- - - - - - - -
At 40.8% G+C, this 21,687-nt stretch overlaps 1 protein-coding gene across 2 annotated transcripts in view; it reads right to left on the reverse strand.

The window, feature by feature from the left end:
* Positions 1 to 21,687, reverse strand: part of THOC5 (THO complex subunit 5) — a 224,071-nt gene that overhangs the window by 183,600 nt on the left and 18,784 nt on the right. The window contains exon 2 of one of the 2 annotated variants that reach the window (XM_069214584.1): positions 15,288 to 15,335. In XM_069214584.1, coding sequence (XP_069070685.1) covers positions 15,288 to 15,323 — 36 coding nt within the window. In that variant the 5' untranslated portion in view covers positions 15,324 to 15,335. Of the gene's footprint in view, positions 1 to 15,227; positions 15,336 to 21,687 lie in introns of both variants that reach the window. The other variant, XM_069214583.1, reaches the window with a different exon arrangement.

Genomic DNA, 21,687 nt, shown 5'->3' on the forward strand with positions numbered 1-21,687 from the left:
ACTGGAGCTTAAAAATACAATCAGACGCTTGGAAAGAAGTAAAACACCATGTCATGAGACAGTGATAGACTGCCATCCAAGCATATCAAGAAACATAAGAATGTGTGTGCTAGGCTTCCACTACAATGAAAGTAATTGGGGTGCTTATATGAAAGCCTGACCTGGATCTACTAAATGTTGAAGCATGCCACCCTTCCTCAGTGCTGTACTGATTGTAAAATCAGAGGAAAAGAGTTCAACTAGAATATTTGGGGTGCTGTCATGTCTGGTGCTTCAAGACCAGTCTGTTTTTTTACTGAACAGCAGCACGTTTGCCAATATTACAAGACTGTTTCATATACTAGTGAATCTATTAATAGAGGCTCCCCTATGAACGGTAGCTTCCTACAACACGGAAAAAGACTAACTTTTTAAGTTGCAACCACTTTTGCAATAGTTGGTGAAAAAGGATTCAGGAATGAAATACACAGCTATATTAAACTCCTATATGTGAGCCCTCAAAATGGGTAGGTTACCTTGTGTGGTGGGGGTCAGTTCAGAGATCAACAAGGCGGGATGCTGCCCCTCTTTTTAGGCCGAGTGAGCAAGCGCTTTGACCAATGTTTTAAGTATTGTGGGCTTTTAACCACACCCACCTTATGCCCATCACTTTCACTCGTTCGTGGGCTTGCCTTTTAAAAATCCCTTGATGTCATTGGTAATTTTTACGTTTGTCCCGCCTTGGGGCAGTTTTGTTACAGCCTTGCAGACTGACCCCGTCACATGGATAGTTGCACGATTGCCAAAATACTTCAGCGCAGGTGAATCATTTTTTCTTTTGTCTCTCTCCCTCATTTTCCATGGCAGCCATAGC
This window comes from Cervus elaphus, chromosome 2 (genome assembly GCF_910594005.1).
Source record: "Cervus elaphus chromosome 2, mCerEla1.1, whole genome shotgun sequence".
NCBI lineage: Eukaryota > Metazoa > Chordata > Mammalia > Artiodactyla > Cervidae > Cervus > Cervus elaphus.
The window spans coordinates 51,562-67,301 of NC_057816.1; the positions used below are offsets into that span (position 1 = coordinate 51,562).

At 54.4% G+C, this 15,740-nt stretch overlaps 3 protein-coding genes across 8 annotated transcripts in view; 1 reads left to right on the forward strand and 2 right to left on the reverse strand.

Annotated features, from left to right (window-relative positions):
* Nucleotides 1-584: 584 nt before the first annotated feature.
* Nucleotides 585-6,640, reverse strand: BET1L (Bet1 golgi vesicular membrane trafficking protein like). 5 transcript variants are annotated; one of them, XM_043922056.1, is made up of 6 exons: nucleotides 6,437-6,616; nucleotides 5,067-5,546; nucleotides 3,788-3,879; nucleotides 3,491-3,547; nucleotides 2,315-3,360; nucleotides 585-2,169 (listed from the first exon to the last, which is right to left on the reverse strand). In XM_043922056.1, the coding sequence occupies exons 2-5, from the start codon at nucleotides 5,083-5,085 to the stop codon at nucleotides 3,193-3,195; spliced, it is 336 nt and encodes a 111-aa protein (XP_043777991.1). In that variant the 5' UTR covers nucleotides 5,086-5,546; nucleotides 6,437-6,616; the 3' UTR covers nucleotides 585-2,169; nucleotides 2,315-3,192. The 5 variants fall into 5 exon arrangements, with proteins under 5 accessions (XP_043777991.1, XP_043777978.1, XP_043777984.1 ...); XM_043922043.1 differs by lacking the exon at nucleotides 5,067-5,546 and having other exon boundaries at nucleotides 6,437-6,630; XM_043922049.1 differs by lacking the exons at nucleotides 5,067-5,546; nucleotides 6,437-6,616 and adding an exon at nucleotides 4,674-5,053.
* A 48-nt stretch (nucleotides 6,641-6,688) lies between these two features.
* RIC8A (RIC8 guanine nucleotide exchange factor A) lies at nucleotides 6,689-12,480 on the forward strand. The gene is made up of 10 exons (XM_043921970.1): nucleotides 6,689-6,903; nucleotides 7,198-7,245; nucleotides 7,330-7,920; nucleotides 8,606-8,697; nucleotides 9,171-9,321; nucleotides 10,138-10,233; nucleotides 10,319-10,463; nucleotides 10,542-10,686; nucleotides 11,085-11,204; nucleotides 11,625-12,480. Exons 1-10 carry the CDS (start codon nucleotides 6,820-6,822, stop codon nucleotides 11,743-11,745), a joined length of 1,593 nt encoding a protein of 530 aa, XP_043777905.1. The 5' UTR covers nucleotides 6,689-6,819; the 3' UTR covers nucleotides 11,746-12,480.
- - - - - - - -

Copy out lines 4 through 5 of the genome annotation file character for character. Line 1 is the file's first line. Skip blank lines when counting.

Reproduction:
Genomic DNA, 21,687 nt, shown 5'->3' on the forward strand with positions numbered 1-21,687 from the left:
ACTGGAGCTTAAAAATACAATCAGACGCTTGGAAAGAAGTAAAACACCATGTCATGAGACAGTGATAGACTGCCATCCAAGCATATCAAGAAACATAAGAATGTGTGTGCTAGGCTTCCACTACAATGAAAGTAATTGGGGTGCTTATATGAAAGCCTGACCTGGATCTACTAAATGTTGAAGCATGCCACCCTTCCTCAGTGCTGTACTGATTGTAAAATCAGAGGAAAAGAGTTCAACTAGAATATTTGGGGTGCTGTCATGTCTGGTGCTTCAAGACCAGTCTGTTTTTTTACTGAACAGCAGCACGTTTGCCAATATTACAAGACTGTTTCATATACTAGTGAATCTATTAATAGAGGCTCCCCTATGAACGGTAGCTTCCTACAACACGGAAAAAGACTAACTTTTTAAGTTGCAACCACTTTTGCAATAGTTGGTGAAAAAGGATTCAGGAATGAAATACACAGCTATATTAAACTCCTATATGTGAGCCCTCAAAATGGGTAGGTTACCTTGTGTGGTGGGGGTCAGTTCAGAGATCAACAAGGCGGGATGCTGCCCCTCTTTTTAGGCCGAGTGAGCAAGCGCTTTGACCAATGTTTTAAGTATTGTGGGCTTTTAACCACACCCACCTTATGCCCATCACTTTCACTCGTTCGTGGGCTTGCCTTTTAAAAATCCCTTGATGTCATTGGTAATTTTTACGTTTGTCCCGCCTTGGGGCAGTTTTGTTACAGCCTTGCAGACTGACCCCGTCACATGGATAGTTGCACGATTGCCAAAATACTTCAGCGCAGGTGAATCATTTTTTCTTTTGTCTCTCTCCCTCATTTTCCATGGCAGCCATAGC